Wednesday, September 30, 2015

Bell busts Garcia on another questionable jail contract *updated*

It's time for this race to start heating up.

Mayoral candidate Chris Bell criticized former Harris County Sheriff Adrian Garcia on Wednesday for reportedly authorizing a $1.1 million jail ministry contract with a friend's organization – the latest in a series of attacks on Garcia's management record.

According to KHOU-11, Garcia signed a three-year contract with a group run by former Houston Oilers tight end Mike Barber, even though Barber's ministry provided similar programming elsewhere for free. Billing records also allegedly show Barber's employees charged for chaplain duties at the Harris County Jail while simultaneously clocking in at other correctional facilities.

"Houston City Hall is not for sale," Bell said at a press conference in front of the building. "If this was an isolated incident, it would be one thing. But it seems like every week something else is coming forward about the way the Harris County Jail was administered when Adrian Garcia was sheriff."

Bill King, as last time, piled on.

"This is more evidence that Adrian Garcia is not even remotely prepared to be mayor," King said in a statement. "He touts his record as sheriff, but the fact is he failed by almost every metric on which you can judge a sheriff's performance."

Garcia is feeling the pressure... and running away from it.

After taking heat for his management of the Harris County Sheriff's Office, Adrian Garcia ducked out of a Houston mayoral debate a half-hour early Tuesday, before moderators opened the floor for candidates to ask each other questions.

Garcia said he had to leave for a prior commitment, even after one of the moderators noted that appointment – an interview with the Chronicle's editorial board – was scheduled to begin nearly an hour and a half later.

In departing early, Garcia avoided a debate format that has proved tricky for him in recent weeks, as his competitors have taken aim at his record in the sheriff's office.

Even so, four of the five candidates on stage with Garcia used their rebuttals during a preceding round to criticize the former sheriff's management skills.

"The sheriff's office wasn't working when Adrian was there," businessman Bill King said, citing the decrease in the department's rape clearance rate under under Garcia's tenure.

With the former sheriff on the lam, it turned into a free-for-all.

City Councilman Stephen Costello, former Congressman Chris Bell and former City Attorney Ben Hall subsequently chimed in, calling attention to Garcia's use of an outside consultant during his tenure, as well as a mentally ill inmate left for weeks in a filthy cell in 2013.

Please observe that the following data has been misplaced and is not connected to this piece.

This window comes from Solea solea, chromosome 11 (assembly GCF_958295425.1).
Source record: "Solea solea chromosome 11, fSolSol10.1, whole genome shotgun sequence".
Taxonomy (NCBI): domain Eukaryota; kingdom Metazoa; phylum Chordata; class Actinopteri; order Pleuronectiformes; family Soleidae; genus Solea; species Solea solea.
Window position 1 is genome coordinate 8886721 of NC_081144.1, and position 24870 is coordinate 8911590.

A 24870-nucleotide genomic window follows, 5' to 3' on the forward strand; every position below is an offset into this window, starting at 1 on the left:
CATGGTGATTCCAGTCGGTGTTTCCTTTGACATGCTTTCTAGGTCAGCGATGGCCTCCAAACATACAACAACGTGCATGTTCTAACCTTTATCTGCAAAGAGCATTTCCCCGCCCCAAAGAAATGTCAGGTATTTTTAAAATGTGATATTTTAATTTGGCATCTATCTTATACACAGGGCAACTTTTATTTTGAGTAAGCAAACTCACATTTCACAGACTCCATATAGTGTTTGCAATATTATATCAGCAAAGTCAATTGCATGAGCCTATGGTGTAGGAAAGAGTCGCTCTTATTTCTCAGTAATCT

"Adrian has to explain how it is that he had a sheriff's department that could have a mentally challenged person living in a cell for weeks without getting remedial care," Hall said. "I think that speaks to his management skill and he does have to answer for that."

There was more slugging each other on pensions.

Offered the chance to question Bell, with whom he spars infrequently, Costello asked about financing the city's unfunded pension liability.

"I do want to honor the defined benefit plan for the existing firefighters. I think everything should be on the table for the incoming firefighters, but I would like for them to be able to have a defined benefit plan as well," Bell said.

He then took swipes at his closest competitors.

"Whoever's sitting at that table should not have a dog in the hunt," Bell said. "I am not a city pensioner, like Adrian Garcia, and I'm not the hand-picked candidate of the Houston firefighters, like Sylvester Turner."

Garcia's issues have been well-documented in this space, as has my very public opinion that they render him unfit to serve.  I just hope the small number of Houstonians who will begin casting ballots in a few weeks can make the right choice for mayor, because there's too many wrong ones (besides Garcia, that is, the worst of all).


The Harris County Sheriff's Office has asked the Texas Rangers to look into alleged billing irregularities of a jail ministry hired by former Sheriff Adrian Garcia, providing fresh fodder for his opponents in the Houston mayor's race.

According to the sheriff's office, employees of a ministry run by former Houston Oilers player Mike Barber charged for chaplain services at the Harris County jail while simultaneously clocking in at other state correctional facilities.

Sheriff Ron Hickman terminated the three-year, $1.1 million contract in June, opting instead to hire three people for $40,000 each to coordinate volunteer services.

"We cut his cost more than in half," Hickman said, referring to Barber. "And most of the volunteers ... are still right where they were."

Hickman asked the Rangers to investigate the billing discrepancies in early September, the sheriff's office said. A Texas Department of Public Safety spokesman said Wednesday night that "the Texas Rangers are conducting an inquiry to determine whether an investigation is warranted."

Attempts to reach Mike Barber Ministries on Wednesday were unsuccessful.

I'm thinking that Adrian Garcia is really starting to regret quitting that job he had before lining up another one.  Aren't you?

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